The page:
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The Concept of ‘Friendship’ in Late 18th – Early 19th Century Russia: Social Cohesion Reconsidered

Listed author(s):
  • Maiia Lavrinovich


    (National Research University Higher School of Economics)

Registered author(s):

    The paper examines social differences within the concept of ‘friendship’ in late 18th – early 19th century Russia in order to ‘reassemble’ friendship as a social phenomenon in this period. Ubiquitously, the voluminous correspondence of the Russian aristocracy is interpreted as “friendly” disregarding any social dimension and ignoring the social station of the correspondents. The 18th century was a critical period in Russia being an age of radical modernization. New social and cultural models were appropriated and, as a result of westernization, the Latin tradition was assimilated too. In early modern Europe, the concept of ‘friendship’ was applied to allegedly equal relationships, as the words cliens, patronus, clientela were not in use any more, but clients were described as amici, or friends by their patrons. The paper analyzes the correspondence of several Russian aristocrats with their clients – social inferiors. The grandees refer to these relations as ‘friendly’ and call them friendship or amitie (bien sincere or parfait) emphasizing their value for them. From the letters of their correspondents, it comes to light that the social inferiors tended to be wary and not to use these notions assessing their relationships, thus remaining in the conceptual framework of the patron-client relationships. Under the impact of the ‘emotional turn’ of early sentimentalism, the concept of friendship, like that of social cohesion, was used by the grandees as a means to reinterpret the relationships of dominance in the patron-client relations as voluntary and predicated on selfless devotion whereas their clients preferred to avoid sensitivity still resorting to more traditional and apprehensible flattery and obsequiousness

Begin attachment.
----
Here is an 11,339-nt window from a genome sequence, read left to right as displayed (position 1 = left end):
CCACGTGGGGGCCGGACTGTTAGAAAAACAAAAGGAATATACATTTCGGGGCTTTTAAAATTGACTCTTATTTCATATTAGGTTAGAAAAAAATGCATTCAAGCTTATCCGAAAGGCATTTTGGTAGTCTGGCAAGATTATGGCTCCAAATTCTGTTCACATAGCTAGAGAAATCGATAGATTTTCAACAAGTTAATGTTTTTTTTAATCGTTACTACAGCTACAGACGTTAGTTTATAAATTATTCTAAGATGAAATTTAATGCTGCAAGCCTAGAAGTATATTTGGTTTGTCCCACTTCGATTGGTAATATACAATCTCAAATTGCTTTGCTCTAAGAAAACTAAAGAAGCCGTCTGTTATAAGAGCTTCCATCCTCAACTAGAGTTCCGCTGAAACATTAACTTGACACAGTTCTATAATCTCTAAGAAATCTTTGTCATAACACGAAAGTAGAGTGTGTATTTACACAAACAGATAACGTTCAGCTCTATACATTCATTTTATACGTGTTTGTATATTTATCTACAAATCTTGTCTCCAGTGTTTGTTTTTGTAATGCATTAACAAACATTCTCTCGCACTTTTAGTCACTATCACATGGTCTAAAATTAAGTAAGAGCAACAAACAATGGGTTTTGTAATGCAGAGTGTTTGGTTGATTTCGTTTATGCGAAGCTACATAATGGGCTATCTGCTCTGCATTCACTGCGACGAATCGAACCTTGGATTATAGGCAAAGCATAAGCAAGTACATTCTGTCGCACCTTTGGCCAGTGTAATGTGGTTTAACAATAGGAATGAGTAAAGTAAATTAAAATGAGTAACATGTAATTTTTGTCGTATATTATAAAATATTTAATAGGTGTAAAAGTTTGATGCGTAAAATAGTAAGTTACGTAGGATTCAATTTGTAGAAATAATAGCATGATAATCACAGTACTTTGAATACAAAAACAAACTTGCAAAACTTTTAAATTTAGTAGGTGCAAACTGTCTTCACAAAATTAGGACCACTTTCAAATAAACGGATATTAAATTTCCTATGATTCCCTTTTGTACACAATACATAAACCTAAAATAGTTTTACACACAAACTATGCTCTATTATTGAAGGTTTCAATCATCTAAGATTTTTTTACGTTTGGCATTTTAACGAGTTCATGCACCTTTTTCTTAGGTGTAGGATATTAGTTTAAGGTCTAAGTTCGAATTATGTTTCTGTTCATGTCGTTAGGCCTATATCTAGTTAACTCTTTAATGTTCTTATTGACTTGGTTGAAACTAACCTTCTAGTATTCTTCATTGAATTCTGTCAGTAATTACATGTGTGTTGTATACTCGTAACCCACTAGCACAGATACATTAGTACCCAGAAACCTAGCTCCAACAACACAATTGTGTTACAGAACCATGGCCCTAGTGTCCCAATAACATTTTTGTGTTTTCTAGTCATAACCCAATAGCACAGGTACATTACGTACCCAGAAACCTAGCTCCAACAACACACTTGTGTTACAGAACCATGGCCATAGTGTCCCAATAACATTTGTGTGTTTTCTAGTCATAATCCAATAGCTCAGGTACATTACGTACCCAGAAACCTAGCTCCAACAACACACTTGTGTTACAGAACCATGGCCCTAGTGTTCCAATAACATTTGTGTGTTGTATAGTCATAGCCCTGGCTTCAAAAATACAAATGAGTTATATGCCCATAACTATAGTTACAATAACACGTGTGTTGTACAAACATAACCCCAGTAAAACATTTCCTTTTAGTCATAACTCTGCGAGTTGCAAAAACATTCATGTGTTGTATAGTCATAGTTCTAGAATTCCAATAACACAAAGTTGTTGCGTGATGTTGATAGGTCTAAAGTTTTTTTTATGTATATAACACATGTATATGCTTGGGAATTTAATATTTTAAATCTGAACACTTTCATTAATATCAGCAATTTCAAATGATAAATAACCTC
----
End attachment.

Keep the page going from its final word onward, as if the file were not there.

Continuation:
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    Paper provided by National Research University Higher School of Economics in its series HSE Working papers with number WP BRP 133/HUM/2016.

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    Length: 9 pages
    Date of creation: 2016
    Publication status: Published in WP BRP Series: Humanities / HUM, October 2016, pages-9
    Handle: RePEc:hig:wpaper:133/hum/2016
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